Employers can also broaden their search for talent by upping the gender diversity in their workplaces. According to JobStreet’s candidate insights, at the entry and junior level, the distribution between male and female candidates are mostly equal. However, as the position level advances, a lower proportion of female candidates are shortlisted or hired. At Senior Manager level, only one-third of the shortlisted and hired candidates are female.

Lastly, to remain competitive in the war for talent, employers can provide flexible work arrangement options to attract talent. In a paper by the Institute of Policy Studies (IPS), more than half the survey respondents said that flexible work arrangements should be the new norm for workplaces in Singapore. Around 20 per cent to 35 per cent of respondents say that working from home on most days should be the norm, with 4 in 10 saying that employees should be allowed to work from home three days a week. Some even said they would consider looking for another job if their employer required them to return to the office on most days.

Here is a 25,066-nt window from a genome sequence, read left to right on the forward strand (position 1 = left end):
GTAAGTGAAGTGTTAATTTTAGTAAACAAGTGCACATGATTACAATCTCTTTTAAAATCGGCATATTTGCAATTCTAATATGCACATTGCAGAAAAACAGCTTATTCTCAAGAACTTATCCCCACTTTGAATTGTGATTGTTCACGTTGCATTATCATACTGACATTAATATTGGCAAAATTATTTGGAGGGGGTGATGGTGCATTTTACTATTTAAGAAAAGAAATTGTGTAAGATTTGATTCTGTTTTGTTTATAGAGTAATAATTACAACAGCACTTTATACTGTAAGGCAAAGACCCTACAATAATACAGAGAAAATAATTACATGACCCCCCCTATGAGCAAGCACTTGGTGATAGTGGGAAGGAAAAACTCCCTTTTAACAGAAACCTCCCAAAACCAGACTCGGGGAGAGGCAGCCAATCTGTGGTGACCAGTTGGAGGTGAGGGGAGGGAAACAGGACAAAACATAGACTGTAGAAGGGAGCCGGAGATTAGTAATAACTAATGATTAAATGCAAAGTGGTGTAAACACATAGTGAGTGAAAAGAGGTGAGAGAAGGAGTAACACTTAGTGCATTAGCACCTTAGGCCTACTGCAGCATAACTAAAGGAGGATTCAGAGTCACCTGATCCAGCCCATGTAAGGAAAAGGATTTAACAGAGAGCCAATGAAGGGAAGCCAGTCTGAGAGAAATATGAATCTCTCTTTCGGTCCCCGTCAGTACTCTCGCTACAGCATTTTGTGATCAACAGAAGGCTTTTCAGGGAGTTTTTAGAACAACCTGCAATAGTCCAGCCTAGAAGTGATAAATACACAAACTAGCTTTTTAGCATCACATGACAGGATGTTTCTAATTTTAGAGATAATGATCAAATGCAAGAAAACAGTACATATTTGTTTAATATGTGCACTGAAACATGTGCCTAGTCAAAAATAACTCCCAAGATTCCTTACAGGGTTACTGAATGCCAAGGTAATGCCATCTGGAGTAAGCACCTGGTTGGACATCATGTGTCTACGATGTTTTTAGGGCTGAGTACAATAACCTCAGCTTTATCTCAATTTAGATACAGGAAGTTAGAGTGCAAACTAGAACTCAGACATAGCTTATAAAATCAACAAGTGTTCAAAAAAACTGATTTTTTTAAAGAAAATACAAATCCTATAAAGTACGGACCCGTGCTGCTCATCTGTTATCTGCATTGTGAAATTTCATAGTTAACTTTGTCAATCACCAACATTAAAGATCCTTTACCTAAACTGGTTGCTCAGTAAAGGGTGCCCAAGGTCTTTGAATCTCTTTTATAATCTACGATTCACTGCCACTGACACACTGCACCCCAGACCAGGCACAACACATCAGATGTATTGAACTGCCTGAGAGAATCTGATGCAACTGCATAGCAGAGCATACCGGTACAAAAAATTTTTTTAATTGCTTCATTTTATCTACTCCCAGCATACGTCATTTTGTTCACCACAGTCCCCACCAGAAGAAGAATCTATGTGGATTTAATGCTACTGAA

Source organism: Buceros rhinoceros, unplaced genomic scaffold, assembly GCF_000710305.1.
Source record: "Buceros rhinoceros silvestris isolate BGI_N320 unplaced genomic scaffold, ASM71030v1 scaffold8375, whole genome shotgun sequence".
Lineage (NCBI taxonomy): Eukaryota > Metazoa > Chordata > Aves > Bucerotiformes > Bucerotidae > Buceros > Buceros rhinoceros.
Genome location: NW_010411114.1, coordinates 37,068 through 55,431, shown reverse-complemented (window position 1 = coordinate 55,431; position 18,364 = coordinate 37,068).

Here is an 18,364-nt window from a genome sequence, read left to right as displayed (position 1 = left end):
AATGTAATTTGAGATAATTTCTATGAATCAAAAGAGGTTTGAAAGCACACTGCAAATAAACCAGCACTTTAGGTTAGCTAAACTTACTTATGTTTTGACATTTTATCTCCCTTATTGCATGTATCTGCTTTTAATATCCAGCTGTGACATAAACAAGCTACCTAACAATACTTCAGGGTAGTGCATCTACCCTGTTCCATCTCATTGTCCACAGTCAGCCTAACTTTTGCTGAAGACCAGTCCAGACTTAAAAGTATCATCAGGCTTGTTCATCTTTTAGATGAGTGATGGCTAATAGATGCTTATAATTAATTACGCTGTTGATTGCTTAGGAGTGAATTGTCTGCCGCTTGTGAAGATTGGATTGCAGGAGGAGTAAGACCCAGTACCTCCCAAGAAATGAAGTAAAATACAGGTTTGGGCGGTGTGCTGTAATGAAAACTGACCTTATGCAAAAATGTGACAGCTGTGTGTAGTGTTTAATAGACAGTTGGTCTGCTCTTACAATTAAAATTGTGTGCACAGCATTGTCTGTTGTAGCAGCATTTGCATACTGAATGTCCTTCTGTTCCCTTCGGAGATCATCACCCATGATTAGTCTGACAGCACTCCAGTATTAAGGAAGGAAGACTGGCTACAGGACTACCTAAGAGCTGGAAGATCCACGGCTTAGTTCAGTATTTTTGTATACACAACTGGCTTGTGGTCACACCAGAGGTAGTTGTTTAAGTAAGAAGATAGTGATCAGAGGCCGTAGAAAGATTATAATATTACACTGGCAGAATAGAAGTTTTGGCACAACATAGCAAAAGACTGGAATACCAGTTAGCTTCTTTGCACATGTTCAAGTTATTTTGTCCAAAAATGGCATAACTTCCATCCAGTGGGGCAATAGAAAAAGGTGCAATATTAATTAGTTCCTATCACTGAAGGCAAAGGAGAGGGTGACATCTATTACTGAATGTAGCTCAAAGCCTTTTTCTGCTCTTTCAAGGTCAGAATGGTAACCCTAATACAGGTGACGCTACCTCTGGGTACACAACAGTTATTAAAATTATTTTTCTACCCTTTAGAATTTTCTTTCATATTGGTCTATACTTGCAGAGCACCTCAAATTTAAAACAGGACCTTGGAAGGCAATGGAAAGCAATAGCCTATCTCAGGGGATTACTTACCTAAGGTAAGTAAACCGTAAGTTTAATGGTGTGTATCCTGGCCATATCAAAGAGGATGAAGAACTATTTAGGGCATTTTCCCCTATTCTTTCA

Be the Right One for the Job

As job opportunities in the market grow, candidates can appeal to hirers either by having the specialised skills that hirers are looking for, or by strengthening their transferable skills. As we move towards an increasingly digitalised market, skills to do with product, engineering, sales, marketing, people management, and strategy will stay relevant. Reskilling and upskilling have become buzzwords and there are numerous courses for jobseekers to take if they are looking to sharpen their skills to impress hirers.

In the war for talent in Singapore, hirers and candidates alike can come out on top if they adapt to the talent crunch with flexible and agile solutions.

For more insightful career advice, visit JobStreet’s Career Resources page. Ready to be hired? Visit JobStreet now to start your job search.